Interview with Maudie Osborne
I first heard of Maudie on Instagram. The striking colours of her collages jumped off my phone screen and before I knew it I was scrolling back to her first couple of posts. Currently studying arts, (majoring in film and minoring in art history) at Monash University, Maudie Osborne is creating meaningful artwork in the digital age. We sat down with Maudie to have a chat about all things collaging, politics and what lies ahead.
How did you get involved with collaging and art?
I really didn’t start committing to it until about a year ago. I had sort of dabbled with art a little bit when I was a child, but I became a little bit disheartened when I saw how talented my friends were so I thought “Oh, I’ll let them do that and I’ll concentrate on pursuing something else creatively”. But I picked it up again when I started doing my art history units and I became really inspired by a lot that was taught in relation to the Dada and Realist movements. I thought that in itself would be a great way to translate my politics into something creative and also something that could motivate and inspire people as well.
Your art can be quite political at times. Is politics something that fuels you?
Absolutely. Politics for the most part motivates almost anything and everything that I do but with my art especially, it’s what drives it consistently.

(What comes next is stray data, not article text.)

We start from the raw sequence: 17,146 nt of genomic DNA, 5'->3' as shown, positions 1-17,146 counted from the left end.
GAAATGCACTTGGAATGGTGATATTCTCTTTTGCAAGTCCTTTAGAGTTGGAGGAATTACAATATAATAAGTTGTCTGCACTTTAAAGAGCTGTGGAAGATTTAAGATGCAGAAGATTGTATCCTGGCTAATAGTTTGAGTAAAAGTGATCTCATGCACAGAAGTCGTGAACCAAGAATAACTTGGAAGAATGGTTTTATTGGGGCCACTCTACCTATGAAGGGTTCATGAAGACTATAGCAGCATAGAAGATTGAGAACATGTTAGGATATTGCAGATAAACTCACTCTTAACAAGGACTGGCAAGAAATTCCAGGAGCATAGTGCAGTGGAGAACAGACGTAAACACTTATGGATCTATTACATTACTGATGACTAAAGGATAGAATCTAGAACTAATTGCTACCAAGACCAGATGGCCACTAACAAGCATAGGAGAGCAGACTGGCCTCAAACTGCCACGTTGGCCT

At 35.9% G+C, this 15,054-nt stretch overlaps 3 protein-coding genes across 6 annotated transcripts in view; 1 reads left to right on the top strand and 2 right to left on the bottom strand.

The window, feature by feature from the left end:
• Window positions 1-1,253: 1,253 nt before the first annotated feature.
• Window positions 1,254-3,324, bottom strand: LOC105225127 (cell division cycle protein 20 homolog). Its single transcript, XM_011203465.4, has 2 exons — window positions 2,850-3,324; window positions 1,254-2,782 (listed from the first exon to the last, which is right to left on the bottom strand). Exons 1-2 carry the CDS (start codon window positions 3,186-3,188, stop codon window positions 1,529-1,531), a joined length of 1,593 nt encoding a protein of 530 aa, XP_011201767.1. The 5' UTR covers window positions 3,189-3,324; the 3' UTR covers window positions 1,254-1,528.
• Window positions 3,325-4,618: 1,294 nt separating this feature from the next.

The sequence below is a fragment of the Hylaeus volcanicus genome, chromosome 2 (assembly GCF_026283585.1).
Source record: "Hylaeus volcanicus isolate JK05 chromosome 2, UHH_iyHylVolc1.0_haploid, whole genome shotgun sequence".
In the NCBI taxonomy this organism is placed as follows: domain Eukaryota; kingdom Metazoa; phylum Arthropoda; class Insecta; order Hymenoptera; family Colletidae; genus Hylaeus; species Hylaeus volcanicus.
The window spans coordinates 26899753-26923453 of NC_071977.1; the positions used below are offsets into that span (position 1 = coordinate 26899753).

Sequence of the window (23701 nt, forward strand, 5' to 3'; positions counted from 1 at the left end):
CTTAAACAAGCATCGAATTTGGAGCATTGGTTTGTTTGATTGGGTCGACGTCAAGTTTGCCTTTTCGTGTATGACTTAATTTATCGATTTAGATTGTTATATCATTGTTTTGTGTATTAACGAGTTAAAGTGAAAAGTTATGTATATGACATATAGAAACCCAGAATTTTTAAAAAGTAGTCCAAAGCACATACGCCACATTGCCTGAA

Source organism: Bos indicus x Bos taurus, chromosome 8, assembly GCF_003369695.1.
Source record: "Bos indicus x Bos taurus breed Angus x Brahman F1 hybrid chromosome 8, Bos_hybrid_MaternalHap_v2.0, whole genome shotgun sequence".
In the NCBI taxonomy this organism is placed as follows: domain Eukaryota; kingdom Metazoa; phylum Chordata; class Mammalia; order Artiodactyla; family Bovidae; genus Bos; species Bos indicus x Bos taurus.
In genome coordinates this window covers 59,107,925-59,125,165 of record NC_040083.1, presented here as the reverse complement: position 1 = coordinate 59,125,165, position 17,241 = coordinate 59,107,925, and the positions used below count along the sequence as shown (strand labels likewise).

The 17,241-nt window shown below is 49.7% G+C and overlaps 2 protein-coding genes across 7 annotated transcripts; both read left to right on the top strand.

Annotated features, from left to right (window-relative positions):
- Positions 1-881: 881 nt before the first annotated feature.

What are some of the themes and values explored in your work?
I explore a lot of anti-capitalist and socialist themes, feminist themes, anti-racist, and anti-fascist themes as well. I also like looking at the ideals of gender and how that’s perceived in the context of the west. How we may choose to define or distinguish them, how we can choose to challenge the stereotypes permeated around them but I think, really what’s very central to my art is my socialist/ feminist politics and beliefs. I’m finding it’s really important, especially within the context of today to have a discourse that’s centralized around those topics. You know, I strongly believe the politics of the time does inform the art that’s created and so I try to use that to my advantage.
Where do you gain your inspiration?
My predominant inspirations really come from a lot of the people I socialize with, whether that is activists or friends. I’m also heavily inspired by Hannah Hopp the Dada collage artist, she’s had a huge impact on what I do and how I create my work so I constantly pay homage to her in a lot of my work.
Where would you like to be in five years?
Ideally, living in Europe. I’d love to be pursuing something creative, whether that be in art or film.
If you could brunch with any three people (dead or alive) in the world, who would they be?
Matisse, Clara Zetkin (the feminist revolutionary), and Sid Vicious!
To discover more of Maudie's art head to her Instagram here.